I remember the moment so well. That last drag.
The last time smoke slithered down my throat and I felt that woozy feeling in my head. I loved that feeling, that rush, the escape. I exhaled and looked mournfully at the butt. I made a promise to myself that this would be the last thing I ever smoked in my life. I was terrified at what laid ahead.
That was over 10 years ago and the journey hasn’t been an easy one. I used to smoke up to 30 cigarettes a day and constantly thought about smoking. Giving up was one of the hardest things I’ve ever done.
I cried for nearly a month; it felt like I was mourning the loss of my best friend. Something huge was missing from my life. But I soldiered on and it’s been one of the most rewarding and insightful journeys I’ve ever taken.
So in solidarity to those of you who have taken the first step to becoming smoke-free in the UK this Stoptober, here are a few of the things I’ve learned along the way:
1. Find what works for you.
There is a whole slew of paraphernalia to help you stop smoking, but as we’re all unique, we don’t respond to them in the same way. So try everything! Keep what works for you and let go of what doesn’t.
Get creative with this—it’s not only about patches and gum, although these can help. I became addicted to chupa chups sugar-free lollipops the first year or so. They kept my hands busy and the little stick was a like a cigarette dummy!
Smell is also really key. I carried around a little handkerchief with a few drops of essential oils that I would sniff whenever I had a craving. Jasmine, rose and lemongrass really worked for me, but something else might work better for you.
And finally don’t overlook the power of your breath. I used a self-hypnosis technique where I counted 10 big breaths at the top of every hour. This helped to bring my awareness fully into the present moment and for those 10 breaths I completely forgot about smoking.
But what makes a resolution really stick is how much you really want it. This is why it’s so important to know the reason why you’re quitting in the first place.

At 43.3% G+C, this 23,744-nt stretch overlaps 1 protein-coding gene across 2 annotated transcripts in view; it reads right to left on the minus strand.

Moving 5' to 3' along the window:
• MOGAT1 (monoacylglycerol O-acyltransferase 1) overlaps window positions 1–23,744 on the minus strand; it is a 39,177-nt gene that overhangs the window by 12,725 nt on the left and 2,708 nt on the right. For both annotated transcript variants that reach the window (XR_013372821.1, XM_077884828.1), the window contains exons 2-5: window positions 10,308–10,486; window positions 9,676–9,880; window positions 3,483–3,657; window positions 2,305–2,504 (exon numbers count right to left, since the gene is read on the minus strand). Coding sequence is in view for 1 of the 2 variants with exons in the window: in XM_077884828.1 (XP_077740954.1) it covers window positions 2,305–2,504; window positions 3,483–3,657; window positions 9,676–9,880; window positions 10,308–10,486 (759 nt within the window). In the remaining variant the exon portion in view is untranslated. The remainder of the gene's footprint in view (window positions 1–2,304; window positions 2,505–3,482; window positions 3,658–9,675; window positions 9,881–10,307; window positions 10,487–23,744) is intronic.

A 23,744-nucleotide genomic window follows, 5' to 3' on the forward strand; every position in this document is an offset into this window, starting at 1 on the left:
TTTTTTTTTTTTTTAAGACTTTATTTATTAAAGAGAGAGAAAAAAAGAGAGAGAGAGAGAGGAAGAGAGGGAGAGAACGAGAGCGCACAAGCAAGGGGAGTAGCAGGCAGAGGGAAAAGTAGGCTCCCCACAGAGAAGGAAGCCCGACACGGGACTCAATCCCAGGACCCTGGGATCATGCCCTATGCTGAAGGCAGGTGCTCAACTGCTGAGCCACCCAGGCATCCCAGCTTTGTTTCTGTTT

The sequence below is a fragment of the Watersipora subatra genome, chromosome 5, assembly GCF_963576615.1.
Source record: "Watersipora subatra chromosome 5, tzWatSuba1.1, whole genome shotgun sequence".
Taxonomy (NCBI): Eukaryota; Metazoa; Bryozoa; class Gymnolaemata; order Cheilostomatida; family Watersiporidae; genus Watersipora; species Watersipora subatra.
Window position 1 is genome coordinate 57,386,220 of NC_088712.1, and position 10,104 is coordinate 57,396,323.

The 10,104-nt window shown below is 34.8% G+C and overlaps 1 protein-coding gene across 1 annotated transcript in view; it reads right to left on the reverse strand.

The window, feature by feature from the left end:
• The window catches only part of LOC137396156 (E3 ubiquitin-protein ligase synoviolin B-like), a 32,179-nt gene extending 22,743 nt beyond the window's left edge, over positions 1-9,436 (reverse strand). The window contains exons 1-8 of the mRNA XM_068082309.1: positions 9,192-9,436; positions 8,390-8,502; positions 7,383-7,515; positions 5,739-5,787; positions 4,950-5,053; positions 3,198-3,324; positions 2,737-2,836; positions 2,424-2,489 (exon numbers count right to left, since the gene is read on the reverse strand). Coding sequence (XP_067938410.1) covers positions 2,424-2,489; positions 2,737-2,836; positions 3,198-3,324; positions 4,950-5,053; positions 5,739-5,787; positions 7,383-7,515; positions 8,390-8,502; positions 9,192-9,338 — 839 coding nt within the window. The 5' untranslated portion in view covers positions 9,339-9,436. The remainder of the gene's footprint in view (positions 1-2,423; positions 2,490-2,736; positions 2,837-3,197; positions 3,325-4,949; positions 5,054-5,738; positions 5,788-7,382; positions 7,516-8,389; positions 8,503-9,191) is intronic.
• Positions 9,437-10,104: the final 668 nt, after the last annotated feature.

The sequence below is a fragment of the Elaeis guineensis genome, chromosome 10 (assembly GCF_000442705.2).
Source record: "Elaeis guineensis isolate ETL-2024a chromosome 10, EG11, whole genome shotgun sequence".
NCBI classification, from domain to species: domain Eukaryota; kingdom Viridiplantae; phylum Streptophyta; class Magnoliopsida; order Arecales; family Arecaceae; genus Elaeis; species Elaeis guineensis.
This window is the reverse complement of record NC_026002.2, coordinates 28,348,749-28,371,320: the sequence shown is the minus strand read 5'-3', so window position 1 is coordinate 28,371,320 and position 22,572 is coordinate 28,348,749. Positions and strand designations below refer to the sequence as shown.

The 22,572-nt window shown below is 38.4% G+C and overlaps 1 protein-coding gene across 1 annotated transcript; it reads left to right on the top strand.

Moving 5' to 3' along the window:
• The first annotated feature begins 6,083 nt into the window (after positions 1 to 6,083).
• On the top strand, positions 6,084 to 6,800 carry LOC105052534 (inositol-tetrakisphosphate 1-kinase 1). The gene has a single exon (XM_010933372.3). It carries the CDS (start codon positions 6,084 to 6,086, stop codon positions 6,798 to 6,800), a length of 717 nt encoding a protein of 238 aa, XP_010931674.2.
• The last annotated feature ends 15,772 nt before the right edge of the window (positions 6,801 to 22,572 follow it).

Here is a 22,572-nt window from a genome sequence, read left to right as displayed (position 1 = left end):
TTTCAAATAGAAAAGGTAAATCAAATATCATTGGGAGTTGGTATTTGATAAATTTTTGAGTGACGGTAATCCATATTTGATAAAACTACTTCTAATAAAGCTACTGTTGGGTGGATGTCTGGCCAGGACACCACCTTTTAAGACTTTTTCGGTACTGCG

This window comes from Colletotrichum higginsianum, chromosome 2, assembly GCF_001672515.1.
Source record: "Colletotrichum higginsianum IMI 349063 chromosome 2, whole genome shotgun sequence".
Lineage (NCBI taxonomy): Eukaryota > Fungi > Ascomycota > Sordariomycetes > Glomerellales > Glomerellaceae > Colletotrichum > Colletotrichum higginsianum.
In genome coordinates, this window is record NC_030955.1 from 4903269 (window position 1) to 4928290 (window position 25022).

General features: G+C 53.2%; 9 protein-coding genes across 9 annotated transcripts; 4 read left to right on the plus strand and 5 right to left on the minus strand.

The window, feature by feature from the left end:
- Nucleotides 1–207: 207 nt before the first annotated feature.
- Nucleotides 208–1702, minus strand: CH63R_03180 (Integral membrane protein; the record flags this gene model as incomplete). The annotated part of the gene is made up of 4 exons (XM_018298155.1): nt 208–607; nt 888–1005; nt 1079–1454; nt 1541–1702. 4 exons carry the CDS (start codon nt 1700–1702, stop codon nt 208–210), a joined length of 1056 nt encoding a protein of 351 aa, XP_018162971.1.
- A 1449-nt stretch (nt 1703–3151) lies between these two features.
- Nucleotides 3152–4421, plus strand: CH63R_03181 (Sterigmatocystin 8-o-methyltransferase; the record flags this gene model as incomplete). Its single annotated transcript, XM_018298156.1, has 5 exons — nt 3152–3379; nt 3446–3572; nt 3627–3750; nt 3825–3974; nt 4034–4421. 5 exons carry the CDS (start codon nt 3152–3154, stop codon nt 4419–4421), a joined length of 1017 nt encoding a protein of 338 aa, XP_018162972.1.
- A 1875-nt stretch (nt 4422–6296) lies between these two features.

2. Identify why you want to give up.
This has to be about you. If you’re giving up because someone is forcing you too then you’ll start to resent that person. Quitting for good is going to require a lot of self-control and discipline. It’s the ultimate test of your character. You are going to draw on all of your reserves. So knowing why you’re doing this is essential. Do you really want to give up? Why? Write it out in a journal and be honest with yourself.
I wanted to give up because I felt trapped by smoking; I was constantly thinking about my next cigarette even when I was actually smoking! Freedom was my main motivation, followed by vanity. I saw an older woman smoking in the street which reflected what I had in store if I continued—all those fines lines around my mouth, discoloured teeth, sallow skin, stinky fingers and yellowing nails. I definitely didn’t want those things in my future.
3. Be narrow minded.
Don’t look at the whole picture! In the grips of a severe craving it’s defeating to think about having to fight the urge all the time. All you have to do is get through the next three minutes without a cigarette. Then the next 30 minutes, the next hour and this day. That’s it. And tomorrow you’ll do the same.
4. Replace smoking with something amazing.